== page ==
Because melanoma is such an aggressive cancer, people with it are usually looked after by a team of specialists called a multidisciplinary team. In very early and superficial melanoma surgery alone, with careful surveillance follow-up afterwards may be all that is needed. But the larger the melanoma, the wider the piece of skin that must be removed from where it started in order to ensure that no cancerous cells were left behind and further operations may be needed. If there is a suspicion that the cancer may have spread beyond the skin layer, nearby lymph glands may need to be removed and examined under the microscope for spread of cancer cells.
Chemotherapy for Skin Cancer
Chemotherapy or biological treatment such as interferon may be given to attempt to eradicate microscopic spread of skin cancer cells to other parts of the body, especially in melanoma. These are known as adjuvant therapy but it is not yet clear how effective they are at preventing recurrence of a melanoma, so you would only be offered these treatments as part of a research trial.
If a melanoma has already spread, further surgery or laser treatment may be used to remove or destroy the cancerous cells. Chemotherapy and radiotherapy are sometimes used too. Biological therapies, which use chemical substances naturally made by the body such as antibodies, may be used in advanced melanoma while other research is looking at vaccines against the cancer.
In non-melanoma skin cancer, cure rates are very high and deaths uncommon
Skin Cancer Prevention
The best way to prevent skin cancer is to avoid too much time in the sun. You don’t have to be sunbathing to get burned. You can get too much sun while walking to the shops, driving a car with the windows down, even under light cloud cover. Time of day and location are important too. The intensity of UV radiation increases during the middle of the day, between April to September, nearer the equator and at higher altitudes.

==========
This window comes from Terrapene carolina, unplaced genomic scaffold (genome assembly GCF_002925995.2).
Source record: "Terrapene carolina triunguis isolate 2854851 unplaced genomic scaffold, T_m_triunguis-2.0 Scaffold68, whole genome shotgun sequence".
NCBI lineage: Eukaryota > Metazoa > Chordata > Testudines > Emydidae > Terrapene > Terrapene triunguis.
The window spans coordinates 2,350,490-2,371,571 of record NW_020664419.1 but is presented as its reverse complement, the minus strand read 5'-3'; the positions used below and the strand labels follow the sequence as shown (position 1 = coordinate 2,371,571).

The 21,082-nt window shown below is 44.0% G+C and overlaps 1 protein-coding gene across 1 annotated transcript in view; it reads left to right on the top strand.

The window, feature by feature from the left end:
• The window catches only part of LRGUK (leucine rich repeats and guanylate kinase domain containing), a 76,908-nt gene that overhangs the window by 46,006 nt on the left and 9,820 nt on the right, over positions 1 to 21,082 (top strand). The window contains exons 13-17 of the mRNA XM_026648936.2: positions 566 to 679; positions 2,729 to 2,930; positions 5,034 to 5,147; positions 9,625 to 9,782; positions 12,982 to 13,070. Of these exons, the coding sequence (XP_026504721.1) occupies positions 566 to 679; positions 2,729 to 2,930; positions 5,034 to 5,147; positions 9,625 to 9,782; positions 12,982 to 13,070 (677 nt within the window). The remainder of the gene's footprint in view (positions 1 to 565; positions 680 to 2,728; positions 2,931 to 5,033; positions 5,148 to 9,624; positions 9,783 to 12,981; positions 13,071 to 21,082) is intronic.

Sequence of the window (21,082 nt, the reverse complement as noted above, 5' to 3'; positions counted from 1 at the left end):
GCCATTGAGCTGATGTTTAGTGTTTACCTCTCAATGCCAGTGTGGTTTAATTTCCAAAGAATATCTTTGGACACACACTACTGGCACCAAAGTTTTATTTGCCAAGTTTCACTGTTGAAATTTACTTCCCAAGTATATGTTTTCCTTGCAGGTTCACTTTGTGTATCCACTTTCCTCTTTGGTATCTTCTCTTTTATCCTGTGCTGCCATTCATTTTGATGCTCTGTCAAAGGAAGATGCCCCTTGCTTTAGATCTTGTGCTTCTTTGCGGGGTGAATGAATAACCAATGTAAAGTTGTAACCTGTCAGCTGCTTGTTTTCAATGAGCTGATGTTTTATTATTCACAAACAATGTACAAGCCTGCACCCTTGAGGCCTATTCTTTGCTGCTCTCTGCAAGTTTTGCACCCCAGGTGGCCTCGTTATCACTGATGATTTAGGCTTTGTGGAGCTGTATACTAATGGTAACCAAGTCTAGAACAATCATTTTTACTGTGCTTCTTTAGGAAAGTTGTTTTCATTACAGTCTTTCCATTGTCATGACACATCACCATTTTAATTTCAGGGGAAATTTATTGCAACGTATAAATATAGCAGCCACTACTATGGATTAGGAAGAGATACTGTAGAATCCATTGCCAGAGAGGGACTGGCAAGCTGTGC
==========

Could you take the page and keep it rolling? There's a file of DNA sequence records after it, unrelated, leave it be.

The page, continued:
How to protect yourself and your children:
- Stick to the shade between 11am and 3pm
- Cover up with clothes, a wide brimmed hat and sunglasses
- Apply a high-factor sunscreen (minimum SPF15 and three stars) regularly
- Drink plenty of water to avoid overheating
- Avoid using sun lamps or sunbeds
Watch those moles
Many moles aren’t cancerous, but it’s vital to keep an eye on any you have. Watch out for moles that change shape or colour, become bigger, itchy or inflamed, or that weep or bleed. If you notice any changes or are worried, get them checked by a doctor.
- A stands for Asymmetry (i.e if the mole become irregular and asymmetrical in its shape)
- B is for Border – if the edges of the mole become irregular or jagged (smooth edged moles are less likely to be abnormal)
- C stands for Colour – particularly if the mole becomes uneven in its colour and develops several shades of pigment
- D is for Diameter – a mole that grows larger than the eraser on the end of a pencil (more than 6mm diameter) should be checked by a doctor
- E is for Evolution, which means change – be wary of any persistent change in a patch of skin, lump or mole